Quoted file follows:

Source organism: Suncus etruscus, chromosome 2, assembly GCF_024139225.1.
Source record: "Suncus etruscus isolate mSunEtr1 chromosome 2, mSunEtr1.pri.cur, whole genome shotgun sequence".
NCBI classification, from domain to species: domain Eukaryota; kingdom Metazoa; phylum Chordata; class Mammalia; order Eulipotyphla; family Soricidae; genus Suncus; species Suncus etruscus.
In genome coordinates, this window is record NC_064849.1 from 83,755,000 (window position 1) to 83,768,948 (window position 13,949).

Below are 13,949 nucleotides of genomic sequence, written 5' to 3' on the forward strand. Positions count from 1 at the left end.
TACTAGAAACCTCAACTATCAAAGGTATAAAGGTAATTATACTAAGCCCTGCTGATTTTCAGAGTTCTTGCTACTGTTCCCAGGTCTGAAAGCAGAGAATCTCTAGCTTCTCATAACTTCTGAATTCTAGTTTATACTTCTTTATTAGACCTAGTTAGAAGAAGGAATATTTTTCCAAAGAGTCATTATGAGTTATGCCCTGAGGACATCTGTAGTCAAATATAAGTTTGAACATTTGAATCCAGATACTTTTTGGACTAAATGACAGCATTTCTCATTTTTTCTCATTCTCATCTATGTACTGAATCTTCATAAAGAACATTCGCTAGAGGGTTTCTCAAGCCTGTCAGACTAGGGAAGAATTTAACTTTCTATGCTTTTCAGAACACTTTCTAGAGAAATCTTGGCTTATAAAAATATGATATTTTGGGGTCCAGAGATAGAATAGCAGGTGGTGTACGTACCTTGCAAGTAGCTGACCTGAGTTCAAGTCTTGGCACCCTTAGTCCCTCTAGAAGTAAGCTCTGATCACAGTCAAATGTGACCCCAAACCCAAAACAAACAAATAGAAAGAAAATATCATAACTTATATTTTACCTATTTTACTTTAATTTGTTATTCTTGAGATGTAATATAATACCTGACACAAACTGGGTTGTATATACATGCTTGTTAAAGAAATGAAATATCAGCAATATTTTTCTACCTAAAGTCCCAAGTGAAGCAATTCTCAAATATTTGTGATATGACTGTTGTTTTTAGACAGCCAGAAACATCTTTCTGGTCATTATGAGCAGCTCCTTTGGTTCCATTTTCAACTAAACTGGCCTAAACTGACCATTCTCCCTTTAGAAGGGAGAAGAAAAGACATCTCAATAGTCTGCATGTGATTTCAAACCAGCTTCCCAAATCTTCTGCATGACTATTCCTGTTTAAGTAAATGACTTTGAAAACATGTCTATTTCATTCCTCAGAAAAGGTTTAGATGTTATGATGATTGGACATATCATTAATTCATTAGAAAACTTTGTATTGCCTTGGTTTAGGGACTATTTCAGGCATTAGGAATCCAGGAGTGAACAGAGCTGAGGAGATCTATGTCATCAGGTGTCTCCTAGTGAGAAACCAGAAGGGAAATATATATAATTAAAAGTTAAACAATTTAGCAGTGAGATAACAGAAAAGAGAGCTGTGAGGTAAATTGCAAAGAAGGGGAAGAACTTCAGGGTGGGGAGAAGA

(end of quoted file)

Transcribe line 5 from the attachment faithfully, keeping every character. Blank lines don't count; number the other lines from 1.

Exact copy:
Below are 13,949 nucleotides of genomic sequence, written 5' to 3' on the forward strand. Positions count from 1 at the left end.